“Chile has but one great enemy, and its name is inequality. Only together can we take it on.”
With those words, Michelle Bachelet returned to the presidency of Chile this week. The Socialist leader has vowed to put inequality at the top of her agenda. In doing so, she is hardly alone among Latin American leaders.
Latin America has long been one of the most unequal areas of the globe. But during the past decade, the region has witnessed a remarkable turnaround. Economic populism has swept the continent, leading to the election of left-of-center political parties that have implemented anti-equality agendas. Their efforts have borne fruit. During a decade when economic inequality grew by leaps and bounds in the rest of the world, it declined significantly in Latin America.
Last year, the World Bank reported that the region’s Gini coefficient, a statistic that measures inequality, decreased from 58 in 1996 to 52 in 2011. During the 2000s, Gini coefficients declined in thirteen of seventeen individual Latin American countries as well. In that same decade, rate of extreme poverty (people surviving on less than $2.50 a day) was cut by 25 percent to 13 percent. Those at the bottom 40 percent of the income scale also made impressive gains—their average income rose by 5 percent, as opposed to 3 percent on average for the population as a whole.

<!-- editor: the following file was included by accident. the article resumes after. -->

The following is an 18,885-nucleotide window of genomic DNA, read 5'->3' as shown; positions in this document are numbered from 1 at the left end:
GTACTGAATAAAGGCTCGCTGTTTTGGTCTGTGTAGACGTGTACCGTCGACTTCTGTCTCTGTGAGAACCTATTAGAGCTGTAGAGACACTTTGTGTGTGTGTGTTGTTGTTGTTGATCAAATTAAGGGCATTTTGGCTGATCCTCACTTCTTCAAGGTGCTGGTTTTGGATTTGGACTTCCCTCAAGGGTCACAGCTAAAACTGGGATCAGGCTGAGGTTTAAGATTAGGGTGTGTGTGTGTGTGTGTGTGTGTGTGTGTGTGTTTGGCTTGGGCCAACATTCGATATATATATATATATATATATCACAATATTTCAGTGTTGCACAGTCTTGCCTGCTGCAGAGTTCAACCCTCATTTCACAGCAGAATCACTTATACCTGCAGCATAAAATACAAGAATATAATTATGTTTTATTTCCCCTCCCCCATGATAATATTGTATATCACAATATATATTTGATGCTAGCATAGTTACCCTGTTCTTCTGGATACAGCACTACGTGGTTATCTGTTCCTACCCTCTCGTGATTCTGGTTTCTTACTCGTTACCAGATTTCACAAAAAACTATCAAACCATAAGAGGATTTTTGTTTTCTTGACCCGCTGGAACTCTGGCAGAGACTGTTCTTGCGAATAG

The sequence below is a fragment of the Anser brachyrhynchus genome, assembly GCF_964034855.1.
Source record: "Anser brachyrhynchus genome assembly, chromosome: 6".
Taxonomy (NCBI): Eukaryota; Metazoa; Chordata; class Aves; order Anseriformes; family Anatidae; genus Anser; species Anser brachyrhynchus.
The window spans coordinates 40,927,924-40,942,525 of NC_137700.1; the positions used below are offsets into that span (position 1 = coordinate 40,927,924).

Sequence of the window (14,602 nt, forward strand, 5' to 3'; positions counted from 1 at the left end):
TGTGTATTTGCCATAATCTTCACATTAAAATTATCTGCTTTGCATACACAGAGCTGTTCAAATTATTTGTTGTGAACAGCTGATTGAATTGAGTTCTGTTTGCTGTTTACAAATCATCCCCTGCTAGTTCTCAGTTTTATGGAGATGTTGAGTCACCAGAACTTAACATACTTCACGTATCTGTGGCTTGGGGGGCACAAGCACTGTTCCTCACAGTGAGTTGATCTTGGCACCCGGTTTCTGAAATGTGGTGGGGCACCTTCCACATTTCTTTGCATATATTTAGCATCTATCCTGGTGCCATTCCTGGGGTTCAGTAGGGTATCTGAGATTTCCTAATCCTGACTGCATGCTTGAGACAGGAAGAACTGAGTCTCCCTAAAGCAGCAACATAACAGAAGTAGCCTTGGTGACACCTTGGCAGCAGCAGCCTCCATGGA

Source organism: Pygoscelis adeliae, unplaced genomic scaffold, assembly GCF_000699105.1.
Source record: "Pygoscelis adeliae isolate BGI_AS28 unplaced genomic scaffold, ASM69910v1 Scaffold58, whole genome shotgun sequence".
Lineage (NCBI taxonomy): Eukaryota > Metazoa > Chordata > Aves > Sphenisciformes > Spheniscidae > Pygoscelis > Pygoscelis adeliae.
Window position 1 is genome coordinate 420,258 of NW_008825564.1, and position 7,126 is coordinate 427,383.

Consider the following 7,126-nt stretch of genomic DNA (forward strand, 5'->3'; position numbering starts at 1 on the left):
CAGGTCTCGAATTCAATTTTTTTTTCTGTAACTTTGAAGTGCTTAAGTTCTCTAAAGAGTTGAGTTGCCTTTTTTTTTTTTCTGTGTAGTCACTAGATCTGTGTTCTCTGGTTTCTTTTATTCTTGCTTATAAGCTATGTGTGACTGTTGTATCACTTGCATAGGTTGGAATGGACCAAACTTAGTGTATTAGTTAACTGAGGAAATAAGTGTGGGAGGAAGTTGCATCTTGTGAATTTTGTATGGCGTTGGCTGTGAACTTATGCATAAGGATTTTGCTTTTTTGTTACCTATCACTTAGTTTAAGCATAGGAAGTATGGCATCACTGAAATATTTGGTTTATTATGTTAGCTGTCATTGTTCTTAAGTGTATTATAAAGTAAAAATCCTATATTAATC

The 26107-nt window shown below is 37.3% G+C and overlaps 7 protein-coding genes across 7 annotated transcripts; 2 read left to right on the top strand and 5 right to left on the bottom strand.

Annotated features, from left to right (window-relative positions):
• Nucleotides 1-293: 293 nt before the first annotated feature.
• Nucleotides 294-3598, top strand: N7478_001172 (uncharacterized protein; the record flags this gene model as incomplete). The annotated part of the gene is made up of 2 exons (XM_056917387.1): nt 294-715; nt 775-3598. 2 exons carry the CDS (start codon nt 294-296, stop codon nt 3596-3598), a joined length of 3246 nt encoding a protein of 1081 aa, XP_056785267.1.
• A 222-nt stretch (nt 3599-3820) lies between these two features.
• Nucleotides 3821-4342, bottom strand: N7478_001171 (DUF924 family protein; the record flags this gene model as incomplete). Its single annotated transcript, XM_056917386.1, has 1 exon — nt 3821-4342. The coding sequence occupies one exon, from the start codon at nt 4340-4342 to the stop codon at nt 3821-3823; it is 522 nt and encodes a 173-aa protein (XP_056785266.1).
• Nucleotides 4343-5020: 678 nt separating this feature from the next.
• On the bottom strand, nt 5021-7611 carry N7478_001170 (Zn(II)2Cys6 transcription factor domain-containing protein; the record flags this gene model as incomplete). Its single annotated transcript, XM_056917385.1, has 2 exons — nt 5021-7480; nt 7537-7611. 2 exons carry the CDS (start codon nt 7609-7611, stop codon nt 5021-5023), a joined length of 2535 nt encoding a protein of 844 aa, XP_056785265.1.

What’s the secret of Latin America’s success? Partial credit is due to the healthy economic growth the region saw over the past decade—about 4 percent on average—spurred by a strong worldwide demand for the region’s commodities. But of course, just because growth occurs, there’s no guarantee it will be equitably shared. For example, in the US between 1975 and 2009, GDP per capita growth was 1.9 percent, but growth in median household incomes was only 0.5 percent. Moreover, there is mounting evidence that equality itself helps drive growth, and inequality puts the brakes on it.